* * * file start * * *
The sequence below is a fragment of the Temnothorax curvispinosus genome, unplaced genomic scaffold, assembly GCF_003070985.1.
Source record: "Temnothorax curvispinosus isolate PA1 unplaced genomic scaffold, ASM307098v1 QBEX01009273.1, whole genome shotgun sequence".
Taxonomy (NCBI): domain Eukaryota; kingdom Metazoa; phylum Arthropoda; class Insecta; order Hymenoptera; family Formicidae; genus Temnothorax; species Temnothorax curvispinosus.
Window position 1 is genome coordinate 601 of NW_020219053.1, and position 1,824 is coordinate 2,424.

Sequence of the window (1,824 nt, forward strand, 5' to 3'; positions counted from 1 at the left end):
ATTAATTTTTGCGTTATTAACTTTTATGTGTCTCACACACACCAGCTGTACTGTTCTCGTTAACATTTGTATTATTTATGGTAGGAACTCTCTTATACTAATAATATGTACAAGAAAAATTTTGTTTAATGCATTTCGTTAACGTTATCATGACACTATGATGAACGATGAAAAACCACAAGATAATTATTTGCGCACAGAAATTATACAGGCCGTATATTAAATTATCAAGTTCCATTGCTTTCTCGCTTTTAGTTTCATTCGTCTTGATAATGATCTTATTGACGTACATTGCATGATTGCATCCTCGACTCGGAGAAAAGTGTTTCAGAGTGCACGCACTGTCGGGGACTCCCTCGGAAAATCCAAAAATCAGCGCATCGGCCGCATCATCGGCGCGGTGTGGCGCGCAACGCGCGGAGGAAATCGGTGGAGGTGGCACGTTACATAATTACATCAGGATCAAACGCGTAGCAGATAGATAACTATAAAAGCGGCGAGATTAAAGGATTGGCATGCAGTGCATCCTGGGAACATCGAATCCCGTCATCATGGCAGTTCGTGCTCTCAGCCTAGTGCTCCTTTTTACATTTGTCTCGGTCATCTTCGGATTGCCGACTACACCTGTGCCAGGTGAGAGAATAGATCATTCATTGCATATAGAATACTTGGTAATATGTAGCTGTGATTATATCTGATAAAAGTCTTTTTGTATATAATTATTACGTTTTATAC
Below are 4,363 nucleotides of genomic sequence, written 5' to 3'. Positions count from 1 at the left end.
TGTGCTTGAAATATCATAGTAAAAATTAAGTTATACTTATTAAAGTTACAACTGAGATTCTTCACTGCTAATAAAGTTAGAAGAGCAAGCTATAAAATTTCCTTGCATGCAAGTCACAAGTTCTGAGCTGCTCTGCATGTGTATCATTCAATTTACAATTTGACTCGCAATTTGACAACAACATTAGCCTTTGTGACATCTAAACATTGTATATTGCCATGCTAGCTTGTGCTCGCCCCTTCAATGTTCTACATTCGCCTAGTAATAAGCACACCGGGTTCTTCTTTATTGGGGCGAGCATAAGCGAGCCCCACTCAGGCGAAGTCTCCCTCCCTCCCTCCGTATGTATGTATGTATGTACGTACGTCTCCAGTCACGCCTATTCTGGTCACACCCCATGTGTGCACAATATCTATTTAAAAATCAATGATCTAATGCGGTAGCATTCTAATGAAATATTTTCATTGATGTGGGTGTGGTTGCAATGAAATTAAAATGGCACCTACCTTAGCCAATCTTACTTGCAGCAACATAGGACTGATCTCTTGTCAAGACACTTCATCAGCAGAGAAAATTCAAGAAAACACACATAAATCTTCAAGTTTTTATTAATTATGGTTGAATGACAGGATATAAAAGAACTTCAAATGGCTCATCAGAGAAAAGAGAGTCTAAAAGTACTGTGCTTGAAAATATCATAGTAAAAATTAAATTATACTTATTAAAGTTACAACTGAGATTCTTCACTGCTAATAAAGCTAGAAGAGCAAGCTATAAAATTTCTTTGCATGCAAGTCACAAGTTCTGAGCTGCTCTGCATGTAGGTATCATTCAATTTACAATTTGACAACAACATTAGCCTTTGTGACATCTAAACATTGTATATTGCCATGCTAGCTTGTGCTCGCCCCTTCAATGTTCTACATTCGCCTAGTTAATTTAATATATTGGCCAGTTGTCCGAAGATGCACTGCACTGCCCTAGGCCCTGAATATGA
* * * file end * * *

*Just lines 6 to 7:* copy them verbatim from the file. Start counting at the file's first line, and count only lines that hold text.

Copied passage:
ATTAATTTTTGCGTTATTAACTTTTATGTGTCTCACACACACCAGCTGTACTGTTCTCGTTAACATTTGTATTATTTATGGTAGGAACTCTCTTATACTAATAATATGTACAAGAAAAATTTTGTTTAATGCATTTCGTTAACGTTATCATGACACTATGATGAACGATGAAAAACCACAAGATAATTATTTGCGCACAGAAATTATACAGGCCGTATATTAAATTATCAAGTTCCATTGCTTTCTCGCTTTTAGTTTCATTCGTCTTGATAATGATCTTATTGACGTACATTGCATGATTGCATCCTCGACTCGGAGAAAAGTGTTTCAGAGTGCACGCACTGTCGGGGACTCCCTCGGAAAATCCAAAAATCAGCGCATCGGCCGCATCATCGGCGCGGTGTGGCGCGCAACGCGCGGAGGAAATCGGTGGAGGTGGCACGTTACATAATTACATCAGGATCAAACGCGTAGCAGATAGATAACTATAAAAGCGGCGAGATTAAAGGATTGGCATGCAGTGCATCCTGGGAACATCGAATCCCGTCATCATGGCAGTTCGTGCTCTCAGCCTAGTGCTCCTTTTTACATTTGTCTCGGTCATCTTCGGATTGCCGACTACACCTGTGCCAGGTGAGAGAATAGATCATTCATTGCATATAGAATACTTGGTAATATGTAGCTGTGATTATATCTGATAAAAGTCTTTTTGTATATAATTATTACGTTTTATAC
Below are 4,363 nucleotides of genomic sequence, written 5' to 3'. Positions count from 1 at the left end.